The Benefits and Burdens of Pediatric Palliative Care and End-of-Life Research: A Systematic Review

Meaghann S. Weaver, Kim Mooney-Doyle, Katherine Patterson Kelly, Kathleen Montgomery, Amy R. Newman, Christine A. Fortney, Cynthia J. Bell, Jessica L. Spruit, Melissa Kurtz Uveges, Lori Wiener, Cynthia M. Schmidt, Vanessa N. Madrigal, Pamela S. Hinds

Research output: Contribution to journalArticlepeer-review

28 Scopus citations


Objective: The aim of this study is to report the benefits and burdens of palliative research participation on children, siblings, parents, clinicians, and researchers. Background: Pediatric palliative care requires research to mature the science and improve interventions. A tension exists between the desire to enhance palliative and end-of-life care for children and their families and the need to protect these potentially vulnerable populations from untoward burdens. Methods: Systematic review followed PRISMA guidelines with prepared protocol registered as PROSPERO #CRD42018087304. MEDLINE, CINAHL, PsycINFO, EMBASE, Scopus, and The Cochrane Library were searched (2000-2017). English-language studies depicting the benefits or burdens of palliative care or end-of-life research participation on either pediatric patients and/or their family members, clinicians, or study teams were eligible for inclusion. Study quality was appraised using the Mixed Methods Appraisal Tool (MMAT). Results: Twenty-four studies met final inclusion criteria. The benefit or burden of palliative care research participation was reported for the child in 6 papers; siblings in 2; parents in 19; clinicians in 3; and researchers in 5 papers. Benefits were more heavily emphasized by patients and family members, whereas burdens were more prominently emphasized by researchers and clinicians. No paper utilized a validated benefit/burden scale. Discussion: The lack of published exploration into the benefits and burdens of those asked to take part in pediatric palliative care research and those conducting the research is striking. There is a need for implementation of a validated benefit/burden instrument or interview measure as part of pediatric palliative and end-of-life research design and reporting.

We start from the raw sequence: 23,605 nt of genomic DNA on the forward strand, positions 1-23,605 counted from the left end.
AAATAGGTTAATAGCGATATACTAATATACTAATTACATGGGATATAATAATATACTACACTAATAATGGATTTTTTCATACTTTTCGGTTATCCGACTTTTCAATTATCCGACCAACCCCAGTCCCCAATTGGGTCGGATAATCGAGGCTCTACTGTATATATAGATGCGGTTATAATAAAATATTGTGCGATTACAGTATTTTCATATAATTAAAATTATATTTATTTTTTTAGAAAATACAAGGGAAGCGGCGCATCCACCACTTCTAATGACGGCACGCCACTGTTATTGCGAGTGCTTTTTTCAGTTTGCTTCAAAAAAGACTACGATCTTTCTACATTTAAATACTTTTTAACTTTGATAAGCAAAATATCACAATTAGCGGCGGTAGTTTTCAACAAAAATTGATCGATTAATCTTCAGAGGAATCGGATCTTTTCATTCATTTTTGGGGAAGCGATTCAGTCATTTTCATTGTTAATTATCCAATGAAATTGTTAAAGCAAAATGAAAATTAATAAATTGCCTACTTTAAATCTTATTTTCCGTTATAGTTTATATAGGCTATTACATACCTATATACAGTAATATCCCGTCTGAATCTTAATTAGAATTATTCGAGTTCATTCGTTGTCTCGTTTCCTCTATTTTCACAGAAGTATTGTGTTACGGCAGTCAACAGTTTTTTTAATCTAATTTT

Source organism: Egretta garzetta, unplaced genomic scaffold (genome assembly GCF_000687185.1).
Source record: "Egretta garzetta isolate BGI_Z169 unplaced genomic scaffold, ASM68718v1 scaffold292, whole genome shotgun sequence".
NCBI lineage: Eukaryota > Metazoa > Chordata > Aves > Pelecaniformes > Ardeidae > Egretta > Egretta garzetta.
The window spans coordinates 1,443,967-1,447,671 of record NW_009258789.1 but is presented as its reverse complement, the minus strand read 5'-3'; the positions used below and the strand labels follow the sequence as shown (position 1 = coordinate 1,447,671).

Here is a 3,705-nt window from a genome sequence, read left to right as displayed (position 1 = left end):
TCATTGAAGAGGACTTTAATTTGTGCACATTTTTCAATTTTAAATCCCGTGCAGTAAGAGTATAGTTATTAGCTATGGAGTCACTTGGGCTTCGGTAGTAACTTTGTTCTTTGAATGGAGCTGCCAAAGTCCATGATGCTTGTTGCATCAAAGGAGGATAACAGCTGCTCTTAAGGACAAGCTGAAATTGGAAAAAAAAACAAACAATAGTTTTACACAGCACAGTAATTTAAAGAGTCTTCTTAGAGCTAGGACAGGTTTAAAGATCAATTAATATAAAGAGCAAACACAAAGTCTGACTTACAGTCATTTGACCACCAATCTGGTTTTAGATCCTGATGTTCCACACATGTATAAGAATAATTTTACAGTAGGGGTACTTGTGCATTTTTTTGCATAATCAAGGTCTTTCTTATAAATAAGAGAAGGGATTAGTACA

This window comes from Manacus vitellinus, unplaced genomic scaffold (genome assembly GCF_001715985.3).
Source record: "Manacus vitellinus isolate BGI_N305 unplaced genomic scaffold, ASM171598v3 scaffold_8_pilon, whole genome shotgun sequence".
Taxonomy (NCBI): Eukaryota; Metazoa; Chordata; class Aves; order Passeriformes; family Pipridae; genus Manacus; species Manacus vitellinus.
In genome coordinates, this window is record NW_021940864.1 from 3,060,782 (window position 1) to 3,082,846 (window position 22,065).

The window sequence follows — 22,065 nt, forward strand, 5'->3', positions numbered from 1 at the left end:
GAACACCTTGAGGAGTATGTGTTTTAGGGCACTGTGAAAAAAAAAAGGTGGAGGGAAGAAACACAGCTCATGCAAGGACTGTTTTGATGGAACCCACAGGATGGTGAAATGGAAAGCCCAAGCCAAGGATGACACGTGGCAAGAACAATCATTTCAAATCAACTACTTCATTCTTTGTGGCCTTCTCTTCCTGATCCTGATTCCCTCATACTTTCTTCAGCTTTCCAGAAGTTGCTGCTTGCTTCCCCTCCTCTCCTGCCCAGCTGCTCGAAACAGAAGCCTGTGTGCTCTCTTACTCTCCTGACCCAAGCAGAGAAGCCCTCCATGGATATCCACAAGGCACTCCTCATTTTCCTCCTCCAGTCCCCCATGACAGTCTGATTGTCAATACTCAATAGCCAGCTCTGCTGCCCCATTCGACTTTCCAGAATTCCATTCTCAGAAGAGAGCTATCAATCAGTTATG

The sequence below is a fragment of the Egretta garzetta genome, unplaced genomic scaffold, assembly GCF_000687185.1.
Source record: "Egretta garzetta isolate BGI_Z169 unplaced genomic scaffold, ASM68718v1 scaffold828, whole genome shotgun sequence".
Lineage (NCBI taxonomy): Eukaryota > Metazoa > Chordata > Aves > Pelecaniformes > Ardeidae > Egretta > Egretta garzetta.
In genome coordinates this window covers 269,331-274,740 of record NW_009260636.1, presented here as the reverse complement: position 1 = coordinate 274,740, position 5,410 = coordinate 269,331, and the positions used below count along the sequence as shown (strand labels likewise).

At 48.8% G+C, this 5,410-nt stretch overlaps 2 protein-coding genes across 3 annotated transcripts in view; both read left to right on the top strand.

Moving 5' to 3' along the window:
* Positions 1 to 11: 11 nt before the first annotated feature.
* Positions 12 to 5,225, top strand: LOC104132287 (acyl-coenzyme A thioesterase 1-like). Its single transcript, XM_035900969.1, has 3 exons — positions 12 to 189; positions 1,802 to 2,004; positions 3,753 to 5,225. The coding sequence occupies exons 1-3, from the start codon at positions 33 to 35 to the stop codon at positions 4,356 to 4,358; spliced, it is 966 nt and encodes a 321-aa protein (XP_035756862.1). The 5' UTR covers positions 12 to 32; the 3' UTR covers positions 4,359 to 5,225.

Original languageEnglish (US)
Pages (from-to)915-926
Number of pages12
JournalJournal of Palliative Medicine
Issue number8
StatePublished - Aug 2019


  • benefits and burdens
  • palliative care research
  • pediatric palliative care

ASJC Scopus subject areas

  • General Nursing
  • Anesthesiology and Pain Medicine


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